Hau Pei-tsun

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Hau Pei-tsun
郝柏村
Hau Pei-tsun from VOA (1).jpg
13th Premier of the Republic of China
In office
1 June 1990 – 10 February 1993
President Lee Teng-hui
Deputy Shih Chi-yang
Preceded by Lee Huan
Succeeded by Lien Chan
17th Minister of National Defense of the Republic of China
In office
5 December 1989 – 31 May 1990
Premier Lee Huan
Deputy Kuo Tsung-ching
Preceded by Cheng Wei-yuan
Succeeded by Chen Li-an
12th Chief of the General Staff of the Republic of China Armed Forces
In office
1 December 1981 – 4 December 1989
President Chiang Ching-kuo
Preceded by Soong Chang-chi
Succeeded by Chen Sheng-lin
16th Commander-in-Chief of the Republic of China Army
In office
March 1978 – November 1981
President Yen Chia-kan
Chiang Ching-kuo
Preceded by Ma An-lan
Succeeded by Chiang Chung-ling
Personal details
Born 13 July 1919 (1919-07-13) (age 95)
Yancheng, Kiangsu
Nationality  Republic of China
Political party Naval Jack of the Republic of China.svg Kuomintang
Spouse(s) Kuo Wan-hua
Children 2 sons
3 daughters
Military service
Allegiance  Republic of China
Service/branch Republic of China Army Flag.svg Republic of China Army
Years of service 1938–1989
Rank General First Class rank insignia (ROC).jpg General
Battles/wars World War II
Chinese Civil War
This is a Chinese name; the family name is Hau.

Hau Pei-tsun (Chinese: 郝柏村; pinyin: Hǎo Bǎicūn, courtesy name:伯春 Bóchūn; born 13 July 1919) was the Premier of the Republic of China from May 30, 1990 to February 10, 1993, and a four-star general in the ROC Army.

Biography[edit]

Born to a well-to-do family in Yancheng, Jiangsu, Hau received a military education from the Chinese Military Academy, National Defense University, U.S. Army Command and General Staff College, and the War College, Armed Forces University. Hau was appointed an artillery officer in 1938, and served in the Chinese expeditionary forces in India during World War II. In the subsequent Chinese Civil War he was a staff officer.

As commander of the 9th Infantry Division from 1958 to 1961, Hau presided over the 44-day bombardment of Quemoy by the People's Liberation Army. He commanded the 3rd Corps from 1963 to 1965, served as Chief Aide to Chiang Kai-shek from 1965 to 1970. He continued his army career as Commander of the 1st Field Army from 1970 to 1973, Deputy Commander-in-Chief of the ROC Army from 1975 to 1977, Executive Vice Chief of the General Staff in the Ministry of National Defense from 1977 to 1978, Commander-in-Chief of the ROC Army 1978 to 1981, and Chief of the General Staff in the Ministry of National Defense from 1981 to 1989.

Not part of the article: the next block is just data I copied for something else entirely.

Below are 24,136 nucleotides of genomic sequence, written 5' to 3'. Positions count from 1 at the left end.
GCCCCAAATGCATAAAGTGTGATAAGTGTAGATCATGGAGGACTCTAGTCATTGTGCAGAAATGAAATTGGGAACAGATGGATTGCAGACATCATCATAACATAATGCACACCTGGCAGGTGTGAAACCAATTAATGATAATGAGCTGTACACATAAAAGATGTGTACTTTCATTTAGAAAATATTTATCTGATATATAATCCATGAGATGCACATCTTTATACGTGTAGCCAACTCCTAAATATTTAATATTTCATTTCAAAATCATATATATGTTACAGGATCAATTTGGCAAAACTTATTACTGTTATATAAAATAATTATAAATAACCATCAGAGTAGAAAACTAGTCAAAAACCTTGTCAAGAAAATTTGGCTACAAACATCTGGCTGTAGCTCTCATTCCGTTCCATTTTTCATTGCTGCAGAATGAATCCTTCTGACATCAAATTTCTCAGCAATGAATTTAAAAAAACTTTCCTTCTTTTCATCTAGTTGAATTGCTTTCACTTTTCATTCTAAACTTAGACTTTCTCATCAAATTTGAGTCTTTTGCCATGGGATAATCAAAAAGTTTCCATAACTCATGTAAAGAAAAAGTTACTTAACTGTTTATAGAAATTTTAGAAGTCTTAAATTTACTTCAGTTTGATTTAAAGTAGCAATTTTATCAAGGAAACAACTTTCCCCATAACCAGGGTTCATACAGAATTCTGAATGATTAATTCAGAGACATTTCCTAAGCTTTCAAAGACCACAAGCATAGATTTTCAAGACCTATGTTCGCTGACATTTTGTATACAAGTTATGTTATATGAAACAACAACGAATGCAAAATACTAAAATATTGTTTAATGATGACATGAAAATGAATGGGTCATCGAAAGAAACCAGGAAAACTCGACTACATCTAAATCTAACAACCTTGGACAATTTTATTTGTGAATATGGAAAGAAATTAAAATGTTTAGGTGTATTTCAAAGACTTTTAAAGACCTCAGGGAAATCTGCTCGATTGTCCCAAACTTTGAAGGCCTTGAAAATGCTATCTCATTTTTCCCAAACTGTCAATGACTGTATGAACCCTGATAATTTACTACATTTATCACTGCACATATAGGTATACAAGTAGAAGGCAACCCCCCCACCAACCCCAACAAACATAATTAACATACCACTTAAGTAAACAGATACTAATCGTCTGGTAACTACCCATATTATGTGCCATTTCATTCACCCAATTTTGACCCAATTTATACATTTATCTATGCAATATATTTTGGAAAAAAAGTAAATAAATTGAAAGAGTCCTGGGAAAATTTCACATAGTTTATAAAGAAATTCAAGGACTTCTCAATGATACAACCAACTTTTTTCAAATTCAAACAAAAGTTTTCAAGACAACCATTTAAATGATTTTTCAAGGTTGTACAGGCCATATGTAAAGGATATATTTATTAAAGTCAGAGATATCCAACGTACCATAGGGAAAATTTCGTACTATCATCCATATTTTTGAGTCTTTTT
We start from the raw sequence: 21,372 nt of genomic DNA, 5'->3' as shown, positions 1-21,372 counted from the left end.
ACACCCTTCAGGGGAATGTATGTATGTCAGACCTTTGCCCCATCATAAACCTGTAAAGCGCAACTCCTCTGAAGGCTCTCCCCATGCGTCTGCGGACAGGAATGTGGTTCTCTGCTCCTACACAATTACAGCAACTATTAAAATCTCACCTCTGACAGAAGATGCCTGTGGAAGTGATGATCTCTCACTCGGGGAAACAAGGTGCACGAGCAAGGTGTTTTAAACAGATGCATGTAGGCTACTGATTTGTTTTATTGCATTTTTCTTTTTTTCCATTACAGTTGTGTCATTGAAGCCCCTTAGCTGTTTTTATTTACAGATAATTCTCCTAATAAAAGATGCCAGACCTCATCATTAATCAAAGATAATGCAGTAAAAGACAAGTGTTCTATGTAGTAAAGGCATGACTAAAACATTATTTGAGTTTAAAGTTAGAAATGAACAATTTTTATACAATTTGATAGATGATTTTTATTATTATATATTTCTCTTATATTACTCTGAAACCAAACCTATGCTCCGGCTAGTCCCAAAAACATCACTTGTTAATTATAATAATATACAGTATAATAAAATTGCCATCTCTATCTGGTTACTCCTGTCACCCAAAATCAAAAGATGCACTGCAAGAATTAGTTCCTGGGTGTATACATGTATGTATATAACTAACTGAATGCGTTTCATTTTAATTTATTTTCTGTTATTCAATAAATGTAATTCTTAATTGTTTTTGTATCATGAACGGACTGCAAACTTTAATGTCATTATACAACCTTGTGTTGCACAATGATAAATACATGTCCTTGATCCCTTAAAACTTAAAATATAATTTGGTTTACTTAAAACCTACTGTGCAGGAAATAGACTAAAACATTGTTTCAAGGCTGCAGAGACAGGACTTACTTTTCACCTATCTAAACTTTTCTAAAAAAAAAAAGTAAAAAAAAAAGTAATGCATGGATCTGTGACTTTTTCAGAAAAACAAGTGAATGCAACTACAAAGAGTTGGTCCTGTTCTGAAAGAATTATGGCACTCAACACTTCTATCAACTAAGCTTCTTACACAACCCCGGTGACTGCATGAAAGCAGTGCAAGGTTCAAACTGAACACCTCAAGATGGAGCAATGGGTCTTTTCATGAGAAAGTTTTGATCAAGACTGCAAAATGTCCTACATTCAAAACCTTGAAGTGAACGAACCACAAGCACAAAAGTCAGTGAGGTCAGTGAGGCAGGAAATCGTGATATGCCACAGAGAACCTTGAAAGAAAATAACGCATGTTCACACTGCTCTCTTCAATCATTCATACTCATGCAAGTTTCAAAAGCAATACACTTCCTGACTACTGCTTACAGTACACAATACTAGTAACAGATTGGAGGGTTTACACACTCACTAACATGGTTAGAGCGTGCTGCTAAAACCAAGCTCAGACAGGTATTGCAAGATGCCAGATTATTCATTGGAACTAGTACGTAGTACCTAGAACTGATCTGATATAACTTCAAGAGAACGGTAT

He was a member of the Central Standing Committee of the Kuomintang from 1984 to 1993 and served as Minister of National Defense from 1989 until 1990 when he was appointed Premier. He was appointed by President Lee Teng-hui in part to mollify the conservative mainlander faction within the KMT that had threatened to run a rival presidential ticket in the March 1990 election. Hau's appointment sparked protests by those who believed it marked retrogression toward military rule, while President Lee defended his decision by saying he valued Hau's tough stance on crime. As premier he held high approval ratings (even higher than Lee's) - he was tough on crime and promoted a multi-billion-dollar economic development plan to industrialize Taiwan. Hau submitted his resignation in January 1993 after the KMT's poor showing in the 1992 Legislative Yuan election.

Appointed as one of four vice-chairmen of the KMT in the 14th Party Congress (immediately following the defection of the New Kuomintang Alliance) in another effort by Lee to pacify the mainlander faction, Hau served from 1993 to 1995.

In the 1996 elections, he ran for vice-president as an independent on the ticket of Lin Yang-kang and had his KMT membership "cancelled" (just short of being "expelled"). His party membership was restored in 2005.

1996 Republic of China Presidential Election Result
President Candidate Vice President Candidate Party Votes  %
Lee Teng-hui Lien Chan Emblem of the Kuomintang.svg Kuomintang 5,813,699 54.0
Peng Ming-min Frank Hsieh Green Taiwan in White Cross.svg Democratic Progressive Party 2,274,586 21.1
Lin Yang-kang Hau Pei-tsun Independent candidate icon (TW).svg Independent 1,603,790 14.9
Chen Li-an Wang Ching-feng Independent candidate icon (TW).svg Independent 1,074,044 9.9
Invalid/blank votes 117,160
Total 10,883,279 100

Personal life[edit]

He married Kuo Wan-hua and has two sons and three daughters. One of his sons is politician Hau Lung-pin, the former chairman of the New Party, and former Mayor of Taipei.

See also[edit]

References[edit]

Government offices
Preceded by
Cheng Wei-yuan
Minister of National Defense
1989–1990
Succeeded by
Chen Li-an
Preceded by
Lee Huan
Premier of the Republic of China
1990–1993
Succeeded by
Lien Chan